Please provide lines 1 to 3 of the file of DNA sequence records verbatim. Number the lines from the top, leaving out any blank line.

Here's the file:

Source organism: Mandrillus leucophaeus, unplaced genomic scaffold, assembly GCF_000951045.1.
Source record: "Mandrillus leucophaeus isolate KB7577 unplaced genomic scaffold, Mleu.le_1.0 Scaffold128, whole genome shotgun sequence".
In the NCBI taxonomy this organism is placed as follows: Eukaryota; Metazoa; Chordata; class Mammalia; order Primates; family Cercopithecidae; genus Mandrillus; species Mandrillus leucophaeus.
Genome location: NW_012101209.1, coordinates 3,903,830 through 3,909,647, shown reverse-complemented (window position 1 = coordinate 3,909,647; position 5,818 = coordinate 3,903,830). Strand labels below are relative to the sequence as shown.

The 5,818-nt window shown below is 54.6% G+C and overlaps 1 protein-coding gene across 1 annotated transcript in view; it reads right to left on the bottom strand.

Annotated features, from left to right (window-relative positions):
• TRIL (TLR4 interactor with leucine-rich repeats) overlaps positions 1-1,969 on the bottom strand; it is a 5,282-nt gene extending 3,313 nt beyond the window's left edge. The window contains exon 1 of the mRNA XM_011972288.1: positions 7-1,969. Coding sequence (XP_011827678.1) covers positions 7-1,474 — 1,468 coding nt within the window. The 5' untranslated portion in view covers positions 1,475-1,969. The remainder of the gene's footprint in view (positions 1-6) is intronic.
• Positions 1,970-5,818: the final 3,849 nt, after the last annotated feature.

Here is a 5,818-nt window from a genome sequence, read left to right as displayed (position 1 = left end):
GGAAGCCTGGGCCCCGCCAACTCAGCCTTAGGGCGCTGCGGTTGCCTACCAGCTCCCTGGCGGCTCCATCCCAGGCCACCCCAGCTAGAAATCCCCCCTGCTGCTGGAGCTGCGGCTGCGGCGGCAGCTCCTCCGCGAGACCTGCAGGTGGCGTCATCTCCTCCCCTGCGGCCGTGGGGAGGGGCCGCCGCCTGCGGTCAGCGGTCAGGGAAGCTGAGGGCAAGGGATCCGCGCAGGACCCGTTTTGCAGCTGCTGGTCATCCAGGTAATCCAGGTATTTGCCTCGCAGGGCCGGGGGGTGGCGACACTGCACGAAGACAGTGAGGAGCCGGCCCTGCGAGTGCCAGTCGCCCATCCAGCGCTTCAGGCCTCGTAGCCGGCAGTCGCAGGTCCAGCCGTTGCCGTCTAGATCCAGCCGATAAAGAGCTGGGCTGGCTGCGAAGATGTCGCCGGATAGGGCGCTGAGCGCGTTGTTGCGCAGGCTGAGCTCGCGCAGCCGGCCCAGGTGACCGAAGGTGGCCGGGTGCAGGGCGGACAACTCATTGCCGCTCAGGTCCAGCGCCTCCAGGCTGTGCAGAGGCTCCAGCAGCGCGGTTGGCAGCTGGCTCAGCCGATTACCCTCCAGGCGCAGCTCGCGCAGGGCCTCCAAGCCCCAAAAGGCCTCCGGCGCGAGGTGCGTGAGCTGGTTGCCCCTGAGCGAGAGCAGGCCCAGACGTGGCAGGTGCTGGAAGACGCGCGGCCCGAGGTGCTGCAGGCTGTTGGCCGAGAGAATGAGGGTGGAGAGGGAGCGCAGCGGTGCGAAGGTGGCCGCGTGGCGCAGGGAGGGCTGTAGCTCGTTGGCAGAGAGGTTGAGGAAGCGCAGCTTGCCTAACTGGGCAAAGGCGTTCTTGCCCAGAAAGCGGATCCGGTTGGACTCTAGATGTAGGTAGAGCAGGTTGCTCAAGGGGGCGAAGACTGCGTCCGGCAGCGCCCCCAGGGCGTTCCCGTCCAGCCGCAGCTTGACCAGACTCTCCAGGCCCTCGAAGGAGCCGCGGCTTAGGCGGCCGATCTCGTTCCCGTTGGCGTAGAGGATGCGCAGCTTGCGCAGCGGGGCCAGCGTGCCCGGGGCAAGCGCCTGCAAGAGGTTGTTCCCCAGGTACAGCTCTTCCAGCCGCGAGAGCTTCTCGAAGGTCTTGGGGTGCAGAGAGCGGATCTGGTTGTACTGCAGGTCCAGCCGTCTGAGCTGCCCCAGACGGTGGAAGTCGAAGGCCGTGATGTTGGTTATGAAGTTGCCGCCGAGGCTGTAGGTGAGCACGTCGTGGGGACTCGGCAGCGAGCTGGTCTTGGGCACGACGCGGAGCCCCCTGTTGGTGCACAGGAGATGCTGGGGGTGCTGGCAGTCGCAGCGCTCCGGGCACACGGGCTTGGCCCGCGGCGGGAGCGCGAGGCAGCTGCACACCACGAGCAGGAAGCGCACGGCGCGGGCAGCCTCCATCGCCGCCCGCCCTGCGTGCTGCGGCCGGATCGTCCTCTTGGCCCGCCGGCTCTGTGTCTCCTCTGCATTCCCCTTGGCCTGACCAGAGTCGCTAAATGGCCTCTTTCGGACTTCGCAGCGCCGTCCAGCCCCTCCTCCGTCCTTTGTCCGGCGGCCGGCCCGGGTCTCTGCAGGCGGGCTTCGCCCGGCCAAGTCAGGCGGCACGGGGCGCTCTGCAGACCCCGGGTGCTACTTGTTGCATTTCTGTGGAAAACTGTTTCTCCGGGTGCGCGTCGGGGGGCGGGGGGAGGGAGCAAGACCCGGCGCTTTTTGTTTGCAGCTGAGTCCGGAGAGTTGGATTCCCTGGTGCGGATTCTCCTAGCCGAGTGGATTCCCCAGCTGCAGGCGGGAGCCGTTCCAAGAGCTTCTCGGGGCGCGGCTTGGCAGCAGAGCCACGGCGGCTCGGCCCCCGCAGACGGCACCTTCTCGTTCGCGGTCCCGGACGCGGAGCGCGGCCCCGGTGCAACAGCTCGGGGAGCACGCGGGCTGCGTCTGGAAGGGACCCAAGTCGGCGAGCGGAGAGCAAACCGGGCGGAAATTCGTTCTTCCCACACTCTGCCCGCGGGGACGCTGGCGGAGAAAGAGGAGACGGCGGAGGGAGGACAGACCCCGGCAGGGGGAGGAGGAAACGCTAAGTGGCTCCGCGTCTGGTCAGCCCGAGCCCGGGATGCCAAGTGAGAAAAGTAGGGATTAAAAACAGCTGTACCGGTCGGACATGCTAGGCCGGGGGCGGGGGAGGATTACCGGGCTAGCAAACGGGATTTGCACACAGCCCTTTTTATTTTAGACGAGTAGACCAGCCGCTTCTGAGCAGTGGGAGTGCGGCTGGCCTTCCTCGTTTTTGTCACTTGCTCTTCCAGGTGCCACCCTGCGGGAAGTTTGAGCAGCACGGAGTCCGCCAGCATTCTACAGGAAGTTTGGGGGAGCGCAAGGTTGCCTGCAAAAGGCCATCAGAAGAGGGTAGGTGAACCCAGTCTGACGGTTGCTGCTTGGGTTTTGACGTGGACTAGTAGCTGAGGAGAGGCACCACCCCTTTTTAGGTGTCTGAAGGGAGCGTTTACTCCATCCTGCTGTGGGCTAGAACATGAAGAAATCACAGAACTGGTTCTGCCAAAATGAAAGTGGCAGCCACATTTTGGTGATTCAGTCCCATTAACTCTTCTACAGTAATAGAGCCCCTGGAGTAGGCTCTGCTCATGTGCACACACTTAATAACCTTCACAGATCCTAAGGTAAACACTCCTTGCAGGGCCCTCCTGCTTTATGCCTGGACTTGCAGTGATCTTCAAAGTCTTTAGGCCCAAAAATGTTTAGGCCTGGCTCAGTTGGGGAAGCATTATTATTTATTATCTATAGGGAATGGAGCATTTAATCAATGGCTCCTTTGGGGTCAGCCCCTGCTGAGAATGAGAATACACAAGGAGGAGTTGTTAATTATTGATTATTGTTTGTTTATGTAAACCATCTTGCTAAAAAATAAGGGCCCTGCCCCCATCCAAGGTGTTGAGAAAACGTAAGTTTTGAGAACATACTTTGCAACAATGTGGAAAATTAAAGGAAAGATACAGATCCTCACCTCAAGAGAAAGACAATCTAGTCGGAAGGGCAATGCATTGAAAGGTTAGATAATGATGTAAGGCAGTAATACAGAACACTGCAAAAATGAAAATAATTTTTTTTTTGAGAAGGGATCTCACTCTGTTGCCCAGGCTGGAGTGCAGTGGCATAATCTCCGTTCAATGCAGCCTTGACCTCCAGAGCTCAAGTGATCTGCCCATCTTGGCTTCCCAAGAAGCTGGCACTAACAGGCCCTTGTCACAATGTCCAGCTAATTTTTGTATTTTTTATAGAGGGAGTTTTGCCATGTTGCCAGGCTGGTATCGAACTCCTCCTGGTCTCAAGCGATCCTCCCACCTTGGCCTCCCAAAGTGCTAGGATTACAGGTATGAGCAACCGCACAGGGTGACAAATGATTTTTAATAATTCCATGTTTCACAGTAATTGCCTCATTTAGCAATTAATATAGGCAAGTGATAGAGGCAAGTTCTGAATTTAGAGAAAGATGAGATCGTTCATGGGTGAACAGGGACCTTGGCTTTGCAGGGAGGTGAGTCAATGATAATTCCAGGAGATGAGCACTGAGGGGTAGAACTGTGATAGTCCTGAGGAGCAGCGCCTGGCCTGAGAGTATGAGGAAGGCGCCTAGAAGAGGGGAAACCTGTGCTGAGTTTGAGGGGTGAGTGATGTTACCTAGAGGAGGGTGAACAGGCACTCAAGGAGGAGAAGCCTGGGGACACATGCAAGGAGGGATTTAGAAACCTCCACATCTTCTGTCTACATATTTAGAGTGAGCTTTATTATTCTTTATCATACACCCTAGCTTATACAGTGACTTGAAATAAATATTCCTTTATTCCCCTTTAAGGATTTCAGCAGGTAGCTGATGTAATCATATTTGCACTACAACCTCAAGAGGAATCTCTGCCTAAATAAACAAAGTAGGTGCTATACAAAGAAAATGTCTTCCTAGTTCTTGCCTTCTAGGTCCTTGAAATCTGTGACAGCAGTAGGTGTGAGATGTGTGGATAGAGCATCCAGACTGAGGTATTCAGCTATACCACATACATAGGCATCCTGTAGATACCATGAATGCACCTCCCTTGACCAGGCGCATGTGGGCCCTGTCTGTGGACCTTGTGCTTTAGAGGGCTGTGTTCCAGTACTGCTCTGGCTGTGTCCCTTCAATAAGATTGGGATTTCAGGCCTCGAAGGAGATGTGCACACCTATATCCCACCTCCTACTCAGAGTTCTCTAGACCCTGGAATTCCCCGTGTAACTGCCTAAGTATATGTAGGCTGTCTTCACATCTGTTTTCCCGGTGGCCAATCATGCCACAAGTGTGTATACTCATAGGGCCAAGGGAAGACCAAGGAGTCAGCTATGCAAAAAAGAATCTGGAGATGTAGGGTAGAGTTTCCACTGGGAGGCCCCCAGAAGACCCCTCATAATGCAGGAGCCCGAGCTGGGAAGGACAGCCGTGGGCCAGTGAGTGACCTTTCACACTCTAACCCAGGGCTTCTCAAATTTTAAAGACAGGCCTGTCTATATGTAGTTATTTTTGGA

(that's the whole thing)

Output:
Source organism: Mandrillus leucophaeus, unplaced genomic scaffold, assembly GCF_000951045.1.
Source record: "Mandrillus leucophaeus isolate KB7577 unplaced genomic scaffold, Mleu.le_1.0 Scaffold128, whole genome shotgun sequence".
In the NCBI taxonomy this organism is placed as follows: Eukaryota; Metazoa; Chordata; class Mammalia; order Primates; family Cercopithecidae; genus Mandrillus; species Mandrillus leucophaeus.